This Tiny, Free RPG Offers a Fresh Look at Death - and Life with Anxiety

‘Ghost Hospital’ is set in a world of cute monsters, but the real demons it represents are all too scary.

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May 3 2017, 2:00pm

Image courtesy of SpitBlaze

Before I spent a decent chunk of time volunteering in an ambulance and hence in hospital ERs, Hospitals creeped me out. Why wouldn't they: they're scarily bright, they smell weird, and in our culture, well, they are often the place a loved one goes to die. They are also, obviously, the place people go to get better—even as a child, I understood that—but something usually needs to be wrong in the first place.

Ghost Hospital images captured by author

Disease is terrifying, no matter your age or life circumstances.

The reason I love horror media is because it often feels like the only genre of fiction that's completely honest about our very basic fears: of decay and death. Last week, I wrote about how Alien: Isolation was so therapeutic for me because it lets me put a big, ugly mug on my anxiety, to give some tangible substance to the things that haunt me. This week, I played a short indie JRPG that uses creepy-cute tropes to cut right to the heart of those feelings.

Compared to Isolation, SpitBlaze's Ghost Hospital is at once more playful (it's a cute, 16-bit style RPG with adorable ghost characters) and more achingly real, with "VO" from the main character's inner thoughts that is pure poison. Those are the kinds of thoughts depressed and anxious folks often have—that we're awful, that our families are better off without us, that there is nothing to love here.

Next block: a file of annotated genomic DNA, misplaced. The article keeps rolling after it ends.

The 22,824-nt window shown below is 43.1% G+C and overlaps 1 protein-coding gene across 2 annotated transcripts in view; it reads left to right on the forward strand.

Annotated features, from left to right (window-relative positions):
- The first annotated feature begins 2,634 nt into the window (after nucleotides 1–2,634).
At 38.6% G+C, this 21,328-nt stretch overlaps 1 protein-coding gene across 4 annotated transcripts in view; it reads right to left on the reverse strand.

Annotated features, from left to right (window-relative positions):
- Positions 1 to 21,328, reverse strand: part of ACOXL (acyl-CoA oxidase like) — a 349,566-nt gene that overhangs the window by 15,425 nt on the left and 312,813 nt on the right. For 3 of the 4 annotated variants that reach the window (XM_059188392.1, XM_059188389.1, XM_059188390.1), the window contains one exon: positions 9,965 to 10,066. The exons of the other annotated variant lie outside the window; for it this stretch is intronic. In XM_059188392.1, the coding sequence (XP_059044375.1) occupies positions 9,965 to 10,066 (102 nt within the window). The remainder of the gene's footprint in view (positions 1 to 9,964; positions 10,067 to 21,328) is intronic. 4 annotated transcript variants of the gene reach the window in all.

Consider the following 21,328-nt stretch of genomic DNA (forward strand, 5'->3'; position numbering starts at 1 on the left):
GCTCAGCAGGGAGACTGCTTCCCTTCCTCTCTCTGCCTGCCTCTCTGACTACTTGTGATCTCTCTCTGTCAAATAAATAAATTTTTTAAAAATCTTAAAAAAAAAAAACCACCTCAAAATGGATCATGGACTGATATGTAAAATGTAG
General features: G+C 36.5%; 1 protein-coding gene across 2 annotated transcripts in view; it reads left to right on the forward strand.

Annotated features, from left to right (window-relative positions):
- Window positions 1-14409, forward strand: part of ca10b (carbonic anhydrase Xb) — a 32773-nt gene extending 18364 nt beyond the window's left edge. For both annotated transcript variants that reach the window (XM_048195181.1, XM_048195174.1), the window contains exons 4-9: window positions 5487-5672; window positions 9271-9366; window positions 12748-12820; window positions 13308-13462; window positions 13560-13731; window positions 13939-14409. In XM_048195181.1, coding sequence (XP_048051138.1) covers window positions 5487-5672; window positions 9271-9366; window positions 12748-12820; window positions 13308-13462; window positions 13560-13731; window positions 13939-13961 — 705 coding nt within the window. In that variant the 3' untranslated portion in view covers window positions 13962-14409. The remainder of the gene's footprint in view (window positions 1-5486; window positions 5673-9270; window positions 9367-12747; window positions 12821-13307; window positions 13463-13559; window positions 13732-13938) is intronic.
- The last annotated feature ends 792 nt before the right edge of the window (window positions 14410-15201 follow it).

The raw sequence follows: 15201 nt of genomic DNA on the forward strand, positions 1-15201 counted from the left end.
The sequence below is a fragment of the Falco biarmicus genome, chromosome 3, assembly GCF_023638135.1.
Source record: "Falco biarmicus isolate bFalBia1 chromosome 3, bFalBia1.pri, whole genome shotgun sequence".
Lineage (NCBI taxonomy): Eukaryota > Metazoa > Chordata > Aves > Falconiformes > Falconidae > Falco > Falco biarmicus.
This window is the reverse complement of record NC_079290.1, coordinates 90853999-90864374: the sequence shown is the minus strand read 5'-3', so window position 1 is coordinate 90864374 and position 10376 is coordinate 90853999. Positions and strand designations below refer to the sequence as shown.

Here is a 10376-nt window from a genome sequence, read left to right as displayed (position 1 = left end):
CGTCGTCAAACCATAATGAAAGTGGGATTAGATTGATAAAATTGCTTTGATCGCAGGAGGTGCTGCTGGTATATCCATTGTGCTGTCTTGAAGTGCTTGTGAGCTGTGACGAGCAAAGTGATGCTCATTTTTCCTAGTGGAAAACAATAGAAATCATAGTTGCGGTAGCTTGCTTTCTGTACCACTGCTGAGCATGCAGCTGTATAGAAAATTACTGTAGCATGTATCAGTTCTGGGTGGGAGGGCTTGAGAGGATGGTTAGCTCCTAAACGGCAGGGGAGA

It's rough, raw, ugly stuff, and Ghost Hospital pulls no punches with it.

I really enjoyed playing the game, which sets you in the role of Robin, a young woman who suffers anxiety and depression, and finds herself, inexplicably, in an ER for the undead.

Understandably freaked out, a kindly Doctor (Dr. Poe!) tries to calm her, while her blood-red inner thoughts blare on about being worthless. There's comfort here, in the helper characters—like Poe and Alex, a ghost boy who wants to help—and Carna, the main villain, putting on a face on fear that we can all recognize. But there's nothing as terrible as illness—physical or mental, or both—tearing a person apart from the inside.

It's such a cute and happy game—except when it REALLY isn't. And that's what I loved best about Ghost Hospital. It understands that those wild swings between confidence and utter panic, between comfort and terror, are only a heartbeat away. That there is no controlling them, only living with them.

Is it a little on-the-nose in some ways? Sure. But you'll know right away from the twee aesthetic and too-real red text if this is something you'll be onboard with. I know I was.

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